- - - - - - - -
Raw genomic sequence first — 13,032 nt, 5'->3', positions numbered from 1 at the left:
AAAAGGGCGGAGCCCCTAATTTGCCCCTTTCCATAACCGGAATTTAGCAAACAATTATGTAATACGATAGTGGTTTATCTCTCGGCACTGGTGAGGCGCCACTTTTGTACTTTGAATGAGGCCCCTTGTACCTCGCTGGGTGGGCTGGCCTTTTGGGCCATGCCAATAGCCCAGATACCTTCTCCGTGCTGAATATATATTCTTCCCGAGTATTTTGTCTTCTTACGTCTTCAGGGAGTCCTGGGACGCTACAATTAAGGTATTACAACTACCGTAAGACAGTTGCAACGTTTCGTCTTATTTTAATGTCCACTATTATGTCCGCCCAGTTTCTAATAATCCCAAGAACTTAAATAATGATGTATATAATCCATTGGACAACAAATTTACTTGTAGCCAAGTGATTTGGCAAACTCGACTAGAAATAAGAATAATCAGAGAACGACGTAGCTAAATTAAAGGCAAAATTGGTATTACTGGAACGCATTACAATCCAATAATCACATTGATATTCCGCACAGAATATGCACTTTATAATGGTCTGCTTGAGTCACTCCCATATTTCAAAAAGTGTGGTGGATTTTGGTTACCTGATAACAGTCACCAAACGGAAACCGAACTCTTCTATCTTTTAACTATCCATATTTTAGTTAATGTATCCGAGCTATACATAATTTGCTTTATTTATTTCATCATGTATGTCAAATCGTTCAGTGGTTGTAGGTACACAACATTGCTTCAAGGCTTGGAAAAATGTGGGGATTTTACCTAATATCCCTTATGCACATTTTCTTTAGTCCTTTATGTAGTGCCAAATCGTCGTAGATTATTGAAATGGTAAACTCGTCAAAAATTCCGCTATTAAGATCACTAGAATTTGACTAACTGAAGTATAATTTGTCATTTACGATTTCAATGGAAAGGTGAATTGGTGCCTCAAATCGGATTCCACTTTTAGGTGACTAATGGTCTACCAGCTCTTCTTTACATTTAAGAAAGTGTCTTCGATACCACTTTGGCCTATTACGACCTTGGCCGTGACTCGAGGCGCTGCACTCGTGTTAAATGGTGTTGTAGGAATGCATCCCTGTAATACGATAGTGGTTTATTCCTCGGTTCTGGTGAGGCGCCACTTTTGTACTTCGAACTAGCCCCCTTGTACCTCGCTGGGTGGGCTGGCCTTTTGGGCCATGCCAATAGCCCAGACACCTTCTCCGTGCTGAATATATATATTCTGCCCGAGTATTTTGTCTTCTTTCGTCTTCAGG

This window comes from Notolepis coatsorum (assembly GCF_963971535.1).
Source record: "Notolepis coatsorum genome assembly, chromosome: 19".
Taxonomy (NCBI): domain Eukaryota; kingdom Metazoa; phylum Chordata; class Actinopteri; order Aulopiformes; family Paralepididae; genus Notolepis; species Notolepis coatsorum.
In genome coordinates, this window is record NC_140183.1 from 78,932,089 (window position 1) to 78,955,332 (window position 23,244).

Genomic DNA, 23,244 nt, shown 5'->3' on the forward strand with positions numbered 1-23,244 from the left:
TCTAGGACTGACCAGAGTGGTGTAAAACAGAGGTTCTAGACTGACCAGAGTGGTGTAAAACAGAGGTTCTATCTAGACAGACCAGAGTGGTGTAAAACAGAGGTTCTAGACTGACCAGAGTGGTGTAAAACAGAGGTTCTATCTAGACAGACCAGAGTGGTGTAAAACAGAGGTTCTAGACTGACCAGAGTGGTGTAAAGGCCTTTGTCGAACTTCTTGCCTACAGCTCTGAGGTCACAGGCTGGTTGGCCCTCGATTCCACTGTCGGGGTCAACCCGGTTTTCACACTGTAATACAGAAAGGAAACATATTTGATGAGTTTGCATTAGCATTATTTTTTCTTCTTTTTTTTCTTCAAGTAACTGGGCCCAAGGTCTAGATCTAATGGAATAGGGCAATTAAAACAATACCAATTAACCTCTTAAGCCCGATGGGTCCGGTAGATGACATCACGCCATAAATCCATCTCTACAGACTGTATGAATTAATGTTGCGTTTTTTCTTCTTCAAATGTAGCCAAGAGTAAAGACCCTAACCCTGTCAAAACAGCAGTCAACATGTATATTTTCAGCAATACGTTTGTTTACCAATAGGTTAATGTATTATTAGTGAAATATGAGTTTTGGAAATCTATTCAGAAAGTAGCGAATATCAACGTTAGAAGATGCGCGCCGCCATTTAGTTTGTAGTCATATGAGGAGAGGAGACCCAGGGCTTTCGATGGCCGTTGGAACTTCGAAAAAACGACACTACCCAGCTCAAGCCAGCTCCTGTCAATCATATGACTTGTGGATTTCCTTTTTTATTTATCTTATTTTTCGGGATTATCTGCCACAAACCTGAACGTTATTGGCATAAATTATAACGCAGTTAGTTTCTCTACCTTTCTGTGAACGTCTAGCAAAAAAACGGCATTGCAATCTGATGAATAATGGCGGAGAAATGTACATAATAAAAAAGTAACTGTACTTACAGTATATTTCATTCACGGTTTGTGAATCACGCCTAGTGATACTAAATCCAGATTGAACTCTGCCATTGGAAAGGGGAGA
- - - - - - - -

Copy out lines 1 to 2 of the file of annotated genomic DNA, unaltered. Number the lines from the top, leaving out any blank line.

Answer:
Raw genomic sequence first — 13,032 nt, 5'->3', positions numbered from 1 at the left:
AAAAGGGCGGAGCCCCTAATTTGCCCCTTTCCATAACCGGAATTTAGCAAACAATTATGTAATACGATAGTGGTTTATCTCTCGGCACTGGTGAGGCGCCACTTTTGTACTTTGAATGAGGCCCCTTGTACCTCGCTGGGTGGGCTGGCCTTTTGGGCCATGCCAATAGCCCAGATACCTTCTCCGTGCTGAATATATATTCTTCCCGAGTATTTTGTCTTCTTACGTCTTCAGGGAGTCCTGGGACGCTACAATTAAGGTATTACAACTACCGTAAGACAGTTGCAACGTTTCGTCTTATTTTAATGTCCACTATTATGTCCGCCCAGTTTCTAATAATCCCAAGAACTTAAATAATGATGTATATAATCCATTGGACAACAAATTTACTTGTAGCCAAGTGATTTGGCAAACTCGACTAGAAATAAGAATAATCAGAGAACGACGTAGCTAAATTAAAGGCAAAATTGGTATTACTGGAACGCATTACAATCCAATAATCACATTGATATTCCGCACAGAATATGCACTTTATAATGGTCTGCTTGAGTCACTCCCATATTTCAAAAAGTGTGGTGGATTTTGGTTACCTGATAACAGTCACCAAACGGAAACCGAACTCTTCTATCTTTTAACTATCCATATTTTAGTTAATGTATCCGAGCTATACATAATTTGCTTTATTTATTTCATCATGTATGTCAAATCGTTCAGTGGTTGTAGGTACACAACATTGCTTCAAGGCTTGGAAAAATGTGGGGATTTTACCTAATATCCCTTATGCACATTTTCTTTAGTCCTTTATGTAGTGCCAAATCGTCGTAGATTATTGAAATGGTAAACTCGTCAAAAATTCCGCTATTAAGATCACTAGAATTTGACTAACTGAAGTATAATTTGTCATTTACGATTTCAATGGAAAGGTGAATTGGTGCCTCAAATCGGATTCCACTTTTAGGTGACTAATGGTCTACCAGCTCTTCTTTACATTTAAGAAAGTGTCTTCGATACCACTTTGGCCTATTACGACCTTGGCCGTGACTCGAGGCGCTGCACTCGTGTTAAATGGTGTTGTAGGAATGCATCCCTGTAATACGATAGTGGTTTATTCCTCGGTTCTGGTGAGGCGCCACTTTTGTACTTCGAACTAGCCCCCTTGTACCTCGCTGGGTGGGCTGGCCTTTTGGGCCATGCCAATAGCCCAGACACCTTCTCCGTGCTGAATATATATATTCTGCCCGAGTATTTTGTCTTCTTTCGTCTTCAGG